A Time of Mergers and Changes in the Beer World
For the casual beer drinker, the world of brewing seems like a pretty static place. Those who know beer only by the labels on the bottle or the package design might think that things rarely change in this realm. However, this is far from the actual situation. Many changes have rocked the brewing world, and there are more changes afoot.
One of the most infamous changes, of course, was the takeover of Anheuser-Busch by Belgium-based InBev. The hostile takeover made headlines around the world, and marked the end of an American icon. Of course, for the loyal fans of Budweiser and other beverages manufactured by this megalithic company, those changes haven't really been that noticeable, but for industry observers, they seemed to spark a trend.
Less than a year previously, SABMiller merged with Molson Coors to form a powerful conglomerate that might actually be able to overtake Anheuser-Busch as the nation's most powerful brewery. In fact, at the time, SABMiller was the second most popular brand, while Coors was the nation's number three choice.
Following this trend, the beginning of 2010 marked a potential merger between Heineken and FEMSA (the Mexican beer powerhouse). Of course, there have been other trends in the world, such as the buyout of Miller by SAB (South African Breweries), as well as the purchase of Scottish and Newcastle by Heineken and Carlsberg. In fact, it seems like the most prominent trend for the international brewing scene is one of mergers and consolidation.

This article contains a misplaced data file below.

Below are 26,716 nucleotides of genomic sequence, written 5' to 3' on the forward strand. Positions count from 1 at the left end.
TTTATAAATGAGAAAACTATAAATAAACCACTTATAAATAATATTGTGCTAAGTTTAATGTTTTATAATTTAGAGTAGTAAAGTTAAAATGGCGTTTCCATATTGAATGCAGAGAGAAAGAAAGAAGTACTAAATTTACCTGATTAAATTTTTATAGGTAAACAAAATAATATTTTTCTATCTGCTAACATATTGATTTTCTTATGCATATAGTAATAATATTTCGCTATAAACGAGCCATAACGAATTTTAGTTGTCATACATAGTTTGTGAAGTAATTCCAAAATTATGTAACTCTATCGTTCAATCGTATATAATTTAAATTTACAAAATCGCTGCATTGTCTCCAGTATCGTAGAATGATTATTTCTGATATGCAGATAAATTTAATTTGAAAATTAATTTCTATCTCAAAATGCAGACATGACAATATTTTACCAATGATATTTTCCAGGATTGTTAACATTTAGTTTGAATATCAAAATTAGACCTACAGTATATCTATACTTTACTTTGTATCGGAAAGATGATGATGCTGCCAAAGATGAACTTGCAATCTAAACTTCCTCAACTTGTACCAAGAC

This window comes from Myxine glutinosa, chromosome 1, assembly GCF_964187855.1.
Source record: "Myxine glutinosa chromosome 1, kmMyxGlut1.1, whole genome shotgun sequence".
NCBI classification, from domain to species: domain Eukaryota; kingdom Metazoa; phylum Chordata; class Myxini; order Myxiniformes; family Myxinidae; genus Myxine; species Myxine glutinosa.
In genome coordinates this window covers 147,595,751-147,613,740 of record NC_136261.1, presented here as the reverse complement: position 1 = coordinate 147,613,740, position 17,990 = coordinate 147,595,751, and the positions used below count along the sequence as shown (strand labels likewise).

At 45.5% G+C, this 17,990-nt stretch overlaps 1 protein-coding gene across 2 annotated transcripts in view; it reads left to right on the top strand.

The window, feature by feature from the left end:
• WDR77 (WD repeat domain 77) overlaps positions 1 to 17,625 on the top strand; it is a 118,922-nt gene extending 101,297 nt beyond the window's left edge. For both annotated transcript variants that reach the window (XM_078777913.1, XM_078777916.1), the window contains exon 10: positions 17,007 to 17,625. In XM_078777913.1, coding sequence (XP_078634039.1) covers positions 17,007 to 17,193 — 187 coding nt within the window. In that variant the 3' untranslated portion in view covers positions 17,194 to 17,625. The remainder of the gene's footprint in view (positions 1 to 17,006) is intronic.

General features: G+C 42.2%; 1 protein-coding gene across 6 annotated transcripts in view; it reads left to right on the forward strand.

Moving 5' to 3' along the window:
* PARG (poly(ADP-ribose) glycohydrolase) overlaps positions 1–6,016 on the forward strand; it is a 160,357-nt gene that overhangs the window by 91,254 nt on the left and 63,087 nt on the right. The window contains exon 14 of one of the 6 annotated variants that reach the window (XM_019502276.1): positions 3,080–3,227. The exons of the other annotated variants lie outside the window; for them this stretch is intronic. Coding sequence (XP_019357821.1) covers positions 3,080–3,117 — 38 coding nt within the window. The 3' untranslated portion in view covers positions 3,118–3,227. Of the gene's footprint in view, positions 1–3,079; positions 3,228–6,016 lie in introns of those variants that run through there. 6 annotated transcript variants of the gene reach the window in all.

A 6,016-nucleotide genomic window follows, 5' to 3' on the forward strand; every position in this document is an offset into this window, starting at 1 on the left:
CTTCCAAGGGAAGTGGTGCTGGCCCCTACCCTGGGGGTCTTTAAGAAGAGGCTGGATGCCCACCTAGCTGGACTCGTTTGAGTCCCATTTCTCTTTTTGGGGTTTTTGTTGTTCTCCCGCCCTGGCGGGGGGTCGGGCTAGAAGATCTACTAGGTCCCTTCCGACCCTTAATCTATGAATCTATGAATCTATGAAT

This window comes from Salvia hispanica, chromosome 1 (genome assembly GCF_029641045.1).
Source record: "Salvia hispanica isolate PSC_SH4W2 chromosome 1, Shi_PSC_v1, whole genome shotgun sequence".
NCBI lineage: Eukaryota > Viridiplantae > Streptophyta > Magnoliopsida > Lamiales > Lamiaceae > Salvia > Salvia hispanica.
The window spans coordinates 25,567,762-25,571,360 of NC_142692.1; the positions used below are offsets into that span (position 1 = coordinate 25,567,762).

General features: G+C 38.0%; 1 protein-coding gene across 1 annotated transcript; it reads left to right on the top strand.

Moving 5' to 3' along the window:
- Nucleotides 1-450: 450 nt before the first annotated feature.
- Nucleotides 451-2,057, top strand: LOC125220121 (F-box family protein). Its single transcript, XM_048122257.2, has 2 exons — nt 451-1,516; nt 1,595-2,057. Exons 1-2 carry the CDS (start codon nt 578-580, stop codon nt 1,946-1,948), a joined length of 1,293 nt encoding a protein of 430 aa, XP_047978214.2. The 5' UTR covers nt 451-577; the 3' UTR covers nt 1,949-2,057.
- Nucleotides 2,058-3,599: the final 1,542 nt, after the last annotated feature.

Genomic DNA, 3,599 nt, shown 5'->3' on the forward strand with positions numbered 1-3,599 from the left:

In the world of craft brewing, the story seems to be much different, though. For instance, Sam Adams (Boston Beer Company) has shown remarkable sales and is definitely holding its own in the world of Wall Street. AB-InBev and SABMiller have continued to lose market share to smaller brewing companies as the tastes and desires of beer drinkers around the nation (that's you) change. A higher demand for craft beers has led to another significant change in the industry – a focus on creating craft beers in the major national breweries.
For instance, MillerCoors owns Tenth and Blake Beer Company, which produces the new line of "craft" beers the company has been touting. These include Blue Moon and Leinenkugel’s both owned by MillerCoors. It remains to be seen if the addition of craft beers to the major companies' product offerings will cement their popularity once more, though.